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8 Crops to Direct Sow and Why

  • 6 min read

When it comes time to start a garden, many people think about trays with little cubes of soil and starting seeds indoors under grow lights. However, some crops will grow much better if planted directly in the garden. Let us take a look at eight different plants that you should direct sow and discuss the reasons why.

Corn

There are four main types of corn: Sweet, Dent, Flint, and Popcorn. They are distinguished by their appearance and the way they are used.

  • Sweet corn - If you’ve eaten corn on the cob, it was probably sweet corn. It is picked before it is fully grown when it is at its peak of sugar content. This is the type of corn that you usually find at the grocery store or farm market.
  • Dent corn - Dent corn is also known as field corn and is mostly used as livestock feed or in ethanol production today. It is called dent corn because it has a dent in the kernel when mature. This type of corn is not usually used fresh; instead, it is processed into other food products after the kernels have been allowed to dry. Some varieties of dent corn, like Hickory King, are used for making corn flour or masa.
  • Flint corn - Flint corn is the colorful corn you see as a fall decoration. These varieties are primarily grown in South and Central America. Sometimes it is used for food like the Blue Hopi variety, but often it is dried and used for decoration.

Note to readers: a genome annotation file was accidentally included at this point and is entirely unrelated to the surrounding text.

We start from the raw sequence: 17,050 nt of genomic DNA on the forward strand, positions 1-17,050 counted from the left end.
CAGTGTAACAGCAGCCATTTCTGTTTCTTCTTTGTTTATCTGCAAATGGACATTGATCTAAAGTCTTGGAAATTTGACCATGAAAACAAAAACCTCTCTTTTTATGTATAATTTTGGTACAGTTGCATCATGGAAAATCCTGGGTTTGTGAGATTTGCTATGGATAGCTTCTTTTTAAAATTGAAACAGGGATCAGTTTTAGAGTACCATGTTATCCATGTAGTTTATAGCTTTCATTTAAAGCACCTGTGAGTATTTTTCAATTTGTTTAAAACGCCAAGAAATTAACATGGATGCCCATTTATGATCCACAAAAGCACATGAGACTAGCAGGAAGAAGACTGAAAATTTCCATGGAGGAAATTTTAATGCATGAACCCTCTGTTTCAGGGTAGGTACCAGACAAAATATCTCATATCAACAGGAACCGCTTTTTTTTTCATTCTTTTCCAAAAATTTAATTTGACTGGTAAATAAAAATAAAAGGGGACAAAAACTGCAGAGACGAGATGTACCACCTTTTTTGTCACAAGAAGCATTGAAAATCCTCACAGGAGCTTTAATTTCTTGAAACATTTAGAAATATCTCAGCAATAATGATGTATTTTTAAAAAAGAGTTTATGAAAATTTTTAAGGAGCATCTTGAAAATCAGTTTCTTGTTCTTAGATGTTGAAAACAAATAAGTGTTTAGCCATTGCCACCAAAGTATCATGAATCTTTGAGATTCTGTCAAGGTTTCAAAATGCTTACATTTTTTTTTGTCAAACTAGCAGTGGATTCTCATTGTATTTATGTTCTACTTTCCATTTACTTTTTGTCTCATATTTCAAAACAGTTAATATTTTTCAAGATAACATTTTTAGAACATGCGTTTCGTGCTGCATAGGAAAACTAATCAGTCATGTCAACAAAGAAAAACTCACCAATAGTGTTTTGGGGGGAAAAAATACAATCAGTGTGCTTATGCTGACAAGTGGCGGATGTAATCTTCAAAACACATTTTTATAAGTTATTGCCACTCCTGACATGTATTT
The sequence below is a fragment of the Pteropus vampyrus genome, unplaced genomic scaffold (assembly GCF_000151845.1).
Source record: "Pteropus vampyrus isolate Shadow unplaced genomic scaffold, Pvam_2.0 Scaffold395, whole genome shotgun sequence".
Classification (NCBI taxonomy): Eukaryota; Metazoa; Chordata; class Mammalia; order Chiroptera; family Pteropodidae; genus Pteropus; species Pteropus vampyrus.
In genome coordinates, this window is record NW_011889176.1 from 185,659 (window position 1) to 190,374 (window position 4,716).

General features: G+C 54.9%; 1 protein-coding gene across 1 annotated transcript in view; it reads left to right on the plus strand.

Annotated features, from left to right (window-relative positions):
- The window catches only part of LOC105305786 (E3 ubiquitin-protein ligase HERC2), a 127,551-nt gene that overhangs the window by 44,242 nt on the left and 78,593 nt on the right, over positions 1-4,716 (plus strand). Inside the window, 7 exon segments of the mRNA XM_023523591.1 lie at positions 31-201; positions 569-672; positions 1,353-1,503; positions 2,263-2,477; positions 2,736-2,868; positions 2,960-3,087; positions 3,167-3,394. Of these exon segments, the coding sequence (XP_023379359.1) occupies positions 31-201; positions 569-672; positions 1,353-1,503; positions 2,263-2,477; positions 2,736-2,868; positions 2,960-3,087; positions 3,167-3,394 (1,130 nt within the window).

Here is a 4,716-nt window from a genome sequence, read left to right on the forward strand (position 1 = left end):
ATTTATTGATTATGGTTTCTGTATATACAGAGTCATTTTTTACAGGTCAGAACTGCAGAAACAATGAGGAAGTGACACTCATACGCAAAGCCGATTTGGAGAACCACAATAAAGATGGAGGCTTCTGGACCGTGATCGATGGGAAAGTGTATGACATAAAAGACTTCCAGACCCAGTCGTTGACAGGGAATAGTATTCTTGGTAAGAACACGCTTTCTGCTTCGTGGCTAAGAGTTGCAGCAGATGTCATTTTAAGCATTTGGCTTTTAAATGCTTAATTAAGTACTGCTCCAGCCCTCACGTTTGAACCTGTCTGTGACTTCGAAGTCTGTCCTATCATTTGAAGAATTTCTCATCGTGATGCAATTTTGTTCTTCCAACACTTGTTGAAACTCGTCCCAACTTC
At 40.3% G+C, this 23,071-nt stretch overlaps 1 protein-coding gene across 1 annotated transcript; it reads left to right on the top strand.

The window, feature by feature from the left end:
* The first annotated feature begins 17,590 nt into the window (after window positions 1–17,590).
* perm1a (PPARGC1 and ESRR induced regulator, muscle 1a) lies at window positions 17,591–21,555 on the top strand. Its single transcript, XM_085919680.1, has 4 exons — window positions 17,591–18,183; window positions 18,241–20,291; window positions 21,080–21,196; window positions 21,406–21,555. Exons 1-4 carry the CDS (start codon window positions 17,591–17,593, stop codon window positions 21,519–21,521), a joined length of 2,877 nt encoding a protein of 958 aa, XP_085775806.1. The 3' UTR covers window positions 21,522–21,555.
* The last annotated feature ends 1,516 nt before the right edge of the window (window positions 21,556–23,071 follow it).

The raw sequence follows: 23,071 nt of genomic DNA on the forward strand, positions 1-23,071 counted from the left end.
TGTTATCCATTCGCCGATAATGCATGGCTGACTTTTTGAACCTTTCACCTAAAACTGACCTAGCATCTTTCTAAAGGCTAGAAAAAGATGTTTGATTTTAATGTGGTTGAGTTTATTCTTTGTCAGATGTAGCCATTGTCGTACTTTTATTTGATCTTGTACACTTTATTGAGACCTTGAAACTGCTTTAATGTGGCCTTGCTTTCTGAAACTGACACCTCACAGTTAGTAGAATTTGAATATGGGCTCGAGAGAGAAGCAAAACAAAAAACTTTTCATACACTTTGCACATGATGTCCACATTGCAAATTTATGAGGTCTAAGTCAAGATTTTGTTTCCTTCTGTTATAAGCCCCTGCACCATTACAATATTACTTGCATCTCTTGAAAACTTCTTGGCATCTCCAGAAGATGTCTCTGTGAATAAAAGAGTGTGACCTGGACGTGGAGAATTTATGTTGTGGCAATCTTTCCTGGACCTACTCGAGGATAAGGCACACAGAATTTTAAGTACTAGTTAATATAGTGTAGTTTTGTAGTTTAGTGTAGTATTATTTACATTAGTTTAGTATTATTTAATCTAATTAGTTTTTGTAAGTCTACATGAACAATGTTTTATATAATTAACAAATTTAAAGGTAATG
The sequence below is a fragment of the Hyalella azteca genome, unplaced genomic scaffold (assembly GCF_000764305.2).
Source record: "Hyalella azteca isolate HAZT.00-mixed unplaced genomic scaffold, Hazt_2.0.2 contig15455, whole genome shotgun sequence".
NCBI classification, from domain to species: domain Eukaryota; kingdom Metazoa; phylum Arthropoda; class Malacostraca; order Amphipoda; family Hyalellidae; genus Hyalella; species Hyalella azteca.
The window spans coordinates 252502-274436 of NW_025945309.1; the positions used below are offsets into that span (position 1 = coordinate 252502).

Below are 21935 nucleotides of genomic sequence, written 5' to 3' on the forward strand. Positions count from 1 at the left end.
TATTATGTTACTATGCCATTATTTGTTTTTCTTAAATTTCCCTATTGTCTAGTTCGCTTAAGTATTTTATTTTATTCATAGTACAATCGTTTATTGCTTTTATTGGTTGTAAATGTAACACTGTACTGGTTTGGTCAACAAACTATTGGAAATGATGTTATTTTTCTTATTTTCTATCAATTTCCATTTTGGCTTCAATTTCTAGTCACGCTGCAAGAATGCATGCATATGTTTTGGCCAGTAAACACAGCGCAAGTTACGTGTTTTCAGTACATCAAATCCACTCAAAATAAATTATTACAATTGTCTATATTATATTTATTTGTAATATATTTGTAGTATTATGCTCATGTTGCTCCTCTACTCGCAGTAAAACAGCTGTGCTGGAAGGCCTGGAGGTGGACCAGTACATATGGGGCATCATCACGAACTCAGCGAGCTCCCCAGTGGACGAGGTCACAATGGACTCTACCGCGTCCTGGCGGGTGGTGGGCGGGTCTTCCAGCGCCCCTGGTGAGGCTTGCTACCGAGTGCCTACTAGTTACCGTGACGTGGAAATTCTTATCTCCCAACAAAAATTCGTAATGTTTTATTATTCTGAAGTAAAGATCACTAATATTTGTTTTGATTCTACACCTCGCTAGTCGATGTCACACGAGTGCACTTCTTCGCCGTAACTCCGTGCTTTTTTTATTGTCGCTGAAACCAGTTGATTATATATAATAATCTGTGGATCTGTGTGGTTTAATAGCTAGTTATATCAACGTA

• Popcorn - While technically a type of flint corn, popcorn has a hard outer shell but a moist center that will explode when heated.

While you can start corn indoors, it may produce a weaker plant if transplanted. You may find your corn will easily blow over if not directly sown to establish a strong root system. In your home garden, corn is best planted in patches with plants fairly close together because corn depends on wind for pollination. Planting too far apart in rows may result in poor pollination and low productivity.

Sunflowers

 

Chocolate Cherry Sunflower blossom
Sunflowers come in a rainbow of colors and varieties. Some are more decorative, while others produce oil-rich seeds that are a valued food source for both humans and animals. We have discussed the multiple benefits of growing sunflowers in a previous blog post. One of the properties of the sunflower is its substantial taproot. The taproot can help to purify your soil, but that healthy root will not establish well if transplanted. That root is necessary to keep the tall plants upright as well.